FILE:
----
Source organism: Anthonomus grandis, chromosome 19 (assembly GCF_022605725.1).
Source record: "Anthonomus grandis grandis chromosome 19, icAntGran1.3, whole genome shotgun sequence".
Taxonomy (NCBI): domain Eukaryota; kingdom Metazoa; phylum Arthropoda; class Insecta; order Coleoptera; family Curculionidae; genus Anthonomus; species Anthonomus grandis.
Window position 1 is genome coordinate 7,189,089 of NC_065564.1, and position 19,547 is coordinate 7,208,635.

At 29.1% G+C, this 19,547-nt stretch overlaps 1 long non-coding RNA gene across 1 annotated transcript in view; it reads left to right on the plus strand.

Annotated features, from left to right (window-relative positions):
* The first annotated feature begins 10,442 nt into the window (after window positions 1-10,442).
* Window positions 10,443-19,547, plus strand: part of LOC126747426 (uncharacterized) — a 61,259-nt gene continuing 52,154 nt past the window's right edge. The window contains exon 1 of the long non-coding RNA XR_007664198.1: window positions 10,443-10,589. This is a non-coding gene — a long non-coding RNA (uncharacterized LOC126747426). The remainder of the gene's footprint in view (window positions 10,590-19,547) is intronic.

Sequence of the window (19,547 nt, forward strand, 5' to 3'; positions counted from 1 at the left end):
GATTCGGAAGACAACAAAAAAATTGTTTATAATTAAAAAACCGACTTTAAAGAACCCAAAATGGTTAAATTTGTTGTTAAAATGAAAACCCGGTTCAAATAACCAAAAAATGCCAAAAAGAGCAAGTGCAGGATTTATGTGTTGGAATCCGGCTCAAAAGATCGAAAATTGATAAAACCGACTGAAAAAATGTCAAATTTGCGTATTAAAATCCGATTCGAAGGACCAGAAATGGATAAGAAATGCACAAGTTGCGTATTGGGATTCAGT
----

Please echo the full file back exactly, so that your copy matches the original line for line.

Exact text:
Source organism: Anthonomus grandis, chromosome 19 (assembly GCF_022605725.1).
Source record: "Anthonomus grandis grandis chromosome 19, icAntGran1.3, whole genome shotgun sequence".
Taxonomy (NCBI): domain Eukaryota; kingdom Metazoa; phylum Arthropoda; class Insecta; order Coleoptera; family Curculionidae; genus Anthonomus; species Anthonomus grandis.
Window position 1 is genome coordinate 7,189,089 of NC_065564.1, and position 19,547 is coordinate 7,208,635.

At 29.1% G+C, this 19,547-nt stretch overlaps 1 long non-coding RNA gene across 1 annotated transcript in view; it reads left to right on the plus strand.

Annotated features, from left to right (window-relative positions):
* The first annotated feature begins 10,442 nt into the window (after window positions 1-10,442).
* Window positions 10,443-19,547, plus strand: part of LOC126747426 (uncharacterized) — a 61,259-nt gene continuing 52,154 nt past the window's right edge. The window contains exon 1 of the long non-coding RNA XR_007664198.1: window positions 10,443-10,589. This is a non-coding gene — a long non-coding RNA (uncharacterized LOC126747426). The remainder of the gene's footprint in view (window positions 10,590-19,547) is intronic.

Sequence of the window (19,547 nt, forward strand, 5' to 3'; positions counted from 1 at the left end):
GATTCGGAAGACAACAAAAAAATTGTTTATAATTAAAAAACCGACTTTAAAGAACCCAAAATGGTTAAATTTGTTGTTAAAATGAAAACCCGGTTCAAATAACCAAAAAATGCCAAAAAGAGCAAGTGCAGGATTTATGTGTTGGAATCCGGCTCAAAAGATCGAAAATTGATAAAACCGACTGAAAAAATGTCAAATTTGCGTATTAAAATCCGATTCGAAGGACCAGAAATGGATAAGAAATGCACAAGTTGCGTATTGGGATTCAGT